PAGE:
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Oxidative Medicine and Cellular Longevity
Volume 2016, Article ID 5846865, 13 pages
Research Article

Protective Effects of Soy Oligopeptides in Ultraviolet B-Induced Acute Photodamage of Human Skin

Department of Dermatology, The First Affiliated Hospital of Nanjing Medical University, Nanjing 210029, China

Received 5 February 2016; Revised 26 May 2016; Accepted 1 June 2016

Academic Editor: Renata Szymanska

Copyright © 2016 Bing-rong Zhou et al. This is an open access article distributed under the Creative Commons Attribution License, which permits unrestricted use, distribution, and reproduction in any medium, provided the original work is properly cited.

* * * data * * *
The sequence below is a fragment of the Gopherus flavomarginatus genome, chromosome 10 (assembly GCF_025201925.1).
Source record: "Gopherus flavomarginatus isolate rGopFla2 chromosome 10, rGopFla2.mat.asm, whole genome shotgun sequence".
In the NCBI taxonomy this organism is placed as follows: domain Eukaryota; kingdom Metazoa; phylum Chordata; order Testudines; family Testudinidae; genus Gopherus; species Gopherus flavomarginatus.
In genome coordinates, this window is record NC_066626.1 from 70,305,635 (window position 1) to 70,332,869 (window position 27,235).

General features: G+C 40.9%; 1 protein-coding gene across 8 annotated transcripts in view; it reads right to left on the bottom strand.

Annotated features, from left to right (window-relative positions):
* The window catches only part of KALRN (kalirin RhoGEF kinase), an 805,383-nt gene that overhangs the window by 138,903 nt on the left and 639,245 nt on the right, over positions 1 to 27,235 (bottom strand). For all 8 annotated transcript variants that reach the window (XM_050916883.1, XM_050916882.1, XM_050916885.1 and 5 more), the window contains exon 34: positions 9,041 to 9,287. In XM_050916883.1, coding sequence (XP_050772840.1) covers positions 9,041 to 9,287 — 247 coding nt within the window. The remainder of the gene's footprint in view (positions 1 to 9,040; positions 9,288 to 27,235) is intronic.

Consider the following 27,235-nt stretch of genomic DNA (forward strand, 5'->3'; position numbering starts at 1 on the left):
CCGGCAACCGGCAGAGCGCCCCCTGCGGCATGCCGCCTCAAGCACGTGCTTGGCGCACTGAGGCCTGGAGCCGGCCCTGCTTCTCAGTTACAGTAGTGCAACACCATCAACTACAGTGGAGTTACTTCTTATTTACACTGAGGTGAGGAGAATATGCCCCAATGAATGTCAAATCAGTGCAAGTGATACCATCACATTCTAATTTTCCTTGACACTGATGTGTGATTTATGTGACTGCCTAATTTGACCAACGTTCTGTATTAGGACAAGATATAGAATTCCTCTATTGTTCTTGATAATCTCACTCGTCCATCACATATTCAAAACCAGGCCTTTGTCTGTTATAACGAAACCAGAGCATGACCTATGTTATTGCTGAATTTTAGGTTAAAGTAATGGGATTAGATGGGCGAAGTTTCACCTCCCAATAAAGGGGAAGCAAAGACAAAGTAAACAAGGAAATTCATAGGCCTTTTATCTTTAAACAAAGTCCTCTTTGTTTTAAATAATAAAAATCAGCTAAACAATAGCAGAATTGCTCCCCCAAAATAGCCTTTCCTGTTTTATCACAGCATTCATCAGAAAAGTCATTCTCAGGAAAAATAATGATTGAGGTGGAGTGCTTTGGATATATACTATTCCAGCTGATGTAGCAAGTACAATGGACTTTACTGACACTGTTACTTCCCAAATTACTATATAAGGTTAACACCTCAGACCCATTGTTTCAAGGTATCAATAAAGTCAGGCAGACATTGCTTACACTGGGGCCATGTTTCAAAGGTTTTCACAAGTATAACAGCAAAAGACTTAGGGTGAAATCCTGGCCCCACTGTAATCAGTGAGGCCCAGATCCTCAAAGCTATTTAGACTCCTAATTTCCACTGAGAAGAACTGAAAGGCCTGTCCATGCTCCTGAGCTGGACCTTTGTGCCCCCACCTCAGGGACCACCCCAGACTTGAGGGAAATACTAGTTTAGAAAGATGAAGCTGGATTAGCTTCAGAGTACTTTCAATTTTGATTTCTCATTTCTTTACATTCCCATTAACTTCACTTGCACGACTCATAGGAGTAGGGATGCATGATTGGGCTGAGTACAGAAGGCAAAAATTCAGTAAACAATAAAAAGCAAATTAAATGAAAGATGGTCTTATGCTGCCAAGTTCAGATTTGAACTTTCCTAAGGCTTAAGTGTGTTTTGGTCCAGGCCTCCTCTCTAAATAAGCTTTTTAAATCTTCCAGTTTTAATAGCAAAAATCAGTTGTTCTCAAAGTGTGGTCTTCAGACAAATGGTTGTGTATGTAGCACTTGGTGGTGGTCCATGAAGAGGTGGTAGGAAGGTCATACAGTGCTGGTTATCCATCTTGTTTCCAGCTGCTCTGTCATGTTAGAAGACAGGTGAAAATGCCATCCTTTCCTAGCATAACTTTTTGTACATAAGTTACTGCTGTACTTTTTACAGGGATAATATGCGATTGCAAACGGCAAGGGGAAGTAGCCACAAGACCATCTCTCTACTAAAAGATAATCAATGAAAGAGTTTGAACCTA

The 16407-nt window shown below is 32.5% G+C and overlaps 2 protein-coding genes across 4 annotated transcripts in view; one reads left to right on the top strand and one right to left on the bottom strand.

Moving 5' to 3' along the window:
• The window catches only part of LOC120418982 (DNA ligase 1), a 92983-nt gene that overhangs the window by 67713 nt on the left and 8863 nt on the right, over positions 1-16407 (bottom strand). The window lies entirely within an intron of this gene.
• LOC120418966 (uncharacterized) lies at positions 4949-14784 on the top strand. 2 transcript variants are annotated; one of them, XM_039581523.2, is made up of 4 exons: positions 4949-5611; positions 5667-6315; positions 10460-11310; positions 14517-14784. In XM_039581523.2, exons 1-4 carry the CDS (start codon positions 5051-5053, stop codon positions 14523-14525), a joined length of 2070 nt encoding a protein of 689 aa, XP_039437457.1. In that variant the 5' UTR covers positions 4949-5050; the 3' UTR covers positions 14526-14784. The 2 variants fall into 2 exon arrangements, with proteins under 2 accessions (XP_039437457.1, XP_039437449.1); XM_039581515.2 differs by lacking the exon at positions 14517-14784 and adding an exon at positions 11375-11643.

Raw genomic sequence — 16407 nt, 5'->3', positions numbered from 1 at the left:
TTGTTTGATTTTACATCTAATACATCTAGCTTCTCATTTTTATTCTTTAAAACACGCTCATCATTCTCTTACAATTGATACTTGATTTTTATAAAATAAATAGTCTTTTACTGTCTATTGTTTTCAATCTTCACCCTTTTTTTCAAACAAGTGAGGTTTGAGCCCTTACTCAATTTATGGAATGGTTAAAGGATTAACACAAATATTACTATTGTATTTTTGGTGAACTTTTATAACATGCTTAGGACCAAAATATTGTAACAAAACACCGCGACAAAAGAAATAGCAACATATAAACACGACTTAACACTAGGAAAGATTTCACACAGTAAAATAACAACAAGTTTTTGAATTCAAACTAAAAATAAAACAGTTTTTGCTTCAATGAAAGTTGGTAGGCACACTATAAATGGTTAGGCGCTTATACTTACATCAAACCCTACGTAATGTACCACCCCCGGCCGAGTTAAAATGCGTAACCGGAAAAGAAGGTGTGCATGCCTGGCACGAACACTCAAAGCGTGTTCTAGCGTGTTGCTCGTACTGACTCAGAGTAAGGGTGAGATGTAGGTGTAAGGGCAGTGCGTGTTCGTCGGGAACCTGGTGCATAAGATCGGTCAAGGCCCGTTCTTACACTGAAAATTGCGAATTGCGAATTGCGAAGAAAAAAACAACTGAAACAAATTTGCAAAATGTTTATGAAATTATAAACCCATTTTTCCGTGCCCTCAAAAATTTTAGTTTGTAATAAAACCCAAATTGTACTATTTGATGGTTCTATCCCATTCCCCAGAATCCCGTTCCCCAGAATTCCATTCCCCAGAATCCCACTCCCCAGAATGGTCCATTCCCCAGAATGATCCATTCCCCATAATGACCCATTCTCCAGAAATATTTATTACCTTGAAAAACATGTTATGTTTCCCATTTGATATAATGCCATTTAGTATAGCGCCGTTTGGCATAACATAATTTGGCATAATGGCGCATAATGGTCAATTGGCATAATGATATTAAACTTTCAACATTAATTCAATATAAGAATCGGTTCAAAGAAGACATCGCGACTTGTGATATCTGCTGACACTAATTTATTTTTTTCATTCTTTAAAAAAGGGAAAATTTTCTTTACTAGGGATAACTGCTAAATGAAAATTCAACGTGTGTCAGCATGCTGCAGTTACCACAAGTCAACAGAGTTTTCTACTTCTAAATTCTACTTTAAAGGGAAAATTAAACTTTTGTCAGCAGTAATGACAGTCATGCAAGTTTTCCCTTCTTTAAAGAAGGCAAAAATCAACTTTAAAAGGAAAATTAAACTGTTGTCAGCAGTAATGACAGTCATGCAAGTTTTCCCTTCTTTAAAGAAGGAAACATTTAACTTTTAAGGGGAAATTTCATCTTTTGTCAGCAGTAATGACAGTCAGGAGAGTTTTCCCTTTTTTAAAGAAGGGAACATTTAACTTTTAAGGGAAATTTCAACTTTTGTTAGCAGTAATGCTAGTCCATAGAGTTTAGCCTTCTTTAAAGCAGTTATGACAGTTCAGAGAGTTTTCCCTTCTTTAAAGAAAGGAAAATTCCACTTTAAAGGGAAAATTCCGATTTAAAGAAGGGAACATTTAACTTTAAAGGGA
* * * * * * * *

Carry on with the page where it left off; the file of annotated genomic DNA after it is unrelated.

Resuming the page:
Aim. We explored the effects of soy oligopeptides (SOP) in ultraviolet B- (UVB-) induced acute photodamage of human skin in vivo and foreskin ex vivo. Methods. We irradiated the forearm with 1.5 minimal erythemal dose (MED) of UVB for 3 consecutive days, establishing acute photodamage of skin, and topically applied SOP. Erythema index (EI), melanin index, stratum corneum hydration, and transepidermal water loss were measured by using Multiprobe Adapter 9 device. We irradiated foreskin ex vivo with the same dose of UVB (180 mJ/cm2) for 3 consecutive days and topically applied SOP. Sunburn cells were detected by using hematoxylin and eosin staining. Apoptotic cells were detected by using terminal deoxynucleotidyl transferase dUTP nick end labeling assay. Cyclobutane pyrimidine dimers (CPDs), p53 protein, Bax protein, and Bcl-2 protein were detected by using immunohistochemical staining. Results. Compared with UVB group, UVB-irradiated skin with topically applied SOP showed significantly decreased EI. Compared with UVB group, topical SOP significantly increased Bcl-2 protein expression and decreased CPDs-positive cells, sunburn cells, apoptotic cells, p53 protein expression, and Bax protein expressions in the epidermis of UVB-irradiated foreskin. Conclusion. Our study demonstrated that topical SOP can protect human skin against UVB-induced photodamage.